Why does my router keep locking up?

Alternate title:  Why do you keep telling me I have a virus when my Internet quits working?

Home routers are technically not really routers at all – they are network address translation (NAT) boxes.  So what is NAT and why do I care?

NAT was developed in order to conserve address space.  NAT is used in consumer routers as it conserves address space, is easy to configure, and provides some firewall protection to the computers.

How NAT works is pretty simple.  The router (what we are going to call the NAT box) has an outside and a inside interface.  The ‘outside’ is the side connected to the Internet.  The ‘inside’ is the side connected to the computers in your house.

For demonstration purposes lets have 2 computers that we call “A” and “B” in the house.

When computer A connects to a site on the Internet the router makes an entry in the NAT table that says “computer A is talking to Google”.  Computer B wants to connect to Yahoo.  The router makes an entry in it’s NAT table to remember that B is talking to Yahoo.  So far so good.  When responses come back from Google the router knows that ‘Google’ traffic goes to computer A and that “Yahoo” traffic goes to computer B.  The router now has 2 entries in it’s NAT table – one for computer A to Google and one for computer B to Yahoo.  Computer A now goes to a different site – this adds another entry in the NAT table.

So – each new connection from a computer to a site on the Internet uses up one slot in the NAT table (actually it uses several as web pages are composed of multiple images, text, advertising, etc.).  Most consumer routers have NAT tables that can hold a few thousand entries.  How does the router decide when to discard the NAT table entries?  If the connection between the computer is terminated cleanly (the TCP protocol has a way to do this) the entries are removed from the NAT table. Entries that are not cleanly terminated (and some protocols do not have a method to indicate they are done transferring data) are eventually timed out of the table.  Many routers will also start discarding the oldest entries if the NAT table is full or close to full.

So what happens when the NAT table is full?  The router no longer has a place to store information required to process the data coming back from the Internet.  The computer will not be able to establish a connection and the connection will time out.  Since web sites are actually composed of many items when the NAT table is nearly full parts of the page may load while the remainder loads slowly or not at all.  Some routers (that don’t expire entries when the NAT table in nearly full) will appear to lock up at this point and need to be rebooted.  Others will reboot spontaneously or recover if the computers are shut off.

So why would a NAT table be full?  The most common reasons a NAT table is full (or overloaded) is that the computers are trying to talk to too many sites and/or the connections are not being properly terminated (and therefore not being removed from the NAT table).  What kinds of software tries to talk to large numbers of computers on the Internet? Peer-to-Peer file sharing and Viruses.  Let’s take each one separately.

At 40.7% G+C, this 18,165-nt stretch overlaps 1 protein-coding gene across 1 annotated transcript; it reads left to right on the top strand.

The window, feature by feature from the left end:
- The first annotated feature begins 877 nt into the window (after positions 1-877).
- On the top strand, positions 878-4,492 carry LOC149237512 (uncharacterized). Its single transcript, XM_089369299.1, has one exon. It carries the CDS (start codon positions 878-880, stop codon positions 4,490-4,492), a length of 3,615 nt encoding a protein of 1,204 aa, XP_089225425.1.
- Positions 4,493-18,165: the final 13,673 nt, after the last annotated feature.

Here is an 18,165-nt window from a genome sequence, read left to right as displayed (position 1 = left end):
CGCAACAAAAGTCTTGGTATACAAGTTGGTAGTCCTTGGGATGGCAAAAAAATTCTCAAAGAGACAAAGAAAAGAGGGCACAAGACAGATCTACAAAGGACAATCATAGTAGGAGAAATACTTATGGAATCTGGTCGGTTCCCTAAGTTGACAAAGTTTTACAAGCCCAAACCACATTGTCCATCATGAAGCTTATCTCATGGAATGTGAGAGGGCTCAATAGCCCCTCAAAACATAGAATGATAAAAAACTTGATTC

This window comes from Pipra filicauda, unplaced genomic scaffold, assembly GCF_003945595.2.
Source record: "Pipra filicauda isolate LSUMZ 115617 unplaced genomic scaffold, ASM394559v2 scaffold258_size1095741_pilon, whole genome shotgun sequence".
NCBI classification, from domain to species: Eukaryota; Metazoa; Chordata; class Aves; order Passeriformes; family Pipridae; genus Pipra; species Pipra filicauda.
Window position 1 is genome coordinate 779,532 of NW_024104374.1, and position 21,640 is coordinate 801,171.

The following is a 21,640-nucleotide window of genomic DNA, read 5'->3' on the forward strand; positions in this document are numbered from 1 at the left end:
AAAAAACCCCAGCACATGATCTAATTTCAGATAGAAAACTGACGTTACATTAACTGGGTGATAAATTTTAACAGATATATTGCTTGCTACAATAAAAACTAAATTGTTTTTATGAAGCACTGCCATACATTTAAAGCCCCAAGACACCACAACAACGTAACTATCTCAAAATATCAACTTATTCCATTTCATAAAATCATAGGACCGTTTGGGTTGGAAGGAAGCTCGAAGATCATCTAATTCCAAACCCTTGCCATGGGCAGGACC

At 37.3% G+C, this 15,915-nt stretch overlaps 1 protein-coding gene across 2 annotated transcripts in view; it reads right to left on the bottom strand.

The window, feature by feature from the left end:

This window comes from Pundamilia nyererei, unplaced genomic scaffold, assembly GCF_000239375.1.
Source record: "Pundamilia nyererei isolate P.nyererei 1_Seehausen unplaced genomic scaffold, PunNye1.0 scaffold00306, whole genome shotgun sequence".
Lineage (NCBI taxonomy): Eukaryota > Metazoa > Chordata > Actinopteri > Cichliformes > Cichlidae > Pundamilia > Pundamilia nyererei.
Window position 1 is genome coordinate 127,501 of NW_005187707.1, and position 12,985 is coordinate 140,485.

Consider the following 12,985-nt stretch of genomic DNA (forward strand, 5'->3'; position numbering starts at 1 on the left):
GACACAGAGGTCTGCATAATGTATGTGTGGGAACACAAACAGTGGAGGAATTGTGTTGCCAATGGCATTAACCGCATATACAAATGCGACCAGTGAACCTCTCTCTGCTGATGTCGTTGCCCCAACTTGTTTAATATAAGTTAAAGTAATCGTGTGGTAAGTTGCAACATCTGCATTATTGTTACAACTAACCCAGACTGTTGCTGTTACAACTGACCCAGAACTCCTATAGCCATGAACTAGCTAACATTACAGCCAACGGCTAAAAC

Peer-to-Peer networks are programs that enable you to share files from your computer with others on the Internet who would like to download them.  This is most commonly used for (illegally, but that’s another matter) downloading music and video files from others.  The Wikipedia page has a good description of how peer-to-peer networks work. Depending on the configuration of the peer-to-peer software the program may not limit the number of computers it is sharing files with and/or may not limit the amount of bandwidth being used.  All of the programs we have seen have options for limiting the number of concurrent connections and the amount of bandwidth.  We suggest setting those as low as possible if you are having lockup issues.

Viruses:  Pretty much by definition viruses try to propagate themselves by attacking other computers. Once a computer has been taken over by a virus or other malware it is impossible to say what it is going to do – but they often try establishing so many connections that they quickly overload the NAT table.

So what is Amplex looking at when I call in? Amplex also uses NAT in our customer premise equipment (CPE). The NAT table in our equipment is limited to 4096 entries. When a customer calls in with a connection issue one of the first things we check is to see if the NAT table in the CPE is full. If it is and the customer says they are not running file sharing we are going to assume it is a virus issue. If you are running file sharing we are going to suggest turning it off or adjusting it’s settings.

When we tell you we are seeing signs of virus activity it is not that we are looking at your computer or even seeing the specific traffic . We are seeing the large number of entries in the NAT table of the CPE.

How does an end user figure out which computer is causing the problem? It can be difficult as viruses do their best to hide themselves. Easiest is usually to try turning off one computer at a time and see if the problem goes away. Keep in mind more than one computer may be infected.

But but but.. we don’t want Amplex to do NAT.  I want to have a transparent connection to the Internet! Ok – no problem, just let us know. You will need to understand how to set a static IP address on your router. Please research how to do that before contacting us and we will happily disable NAT on our CPE.

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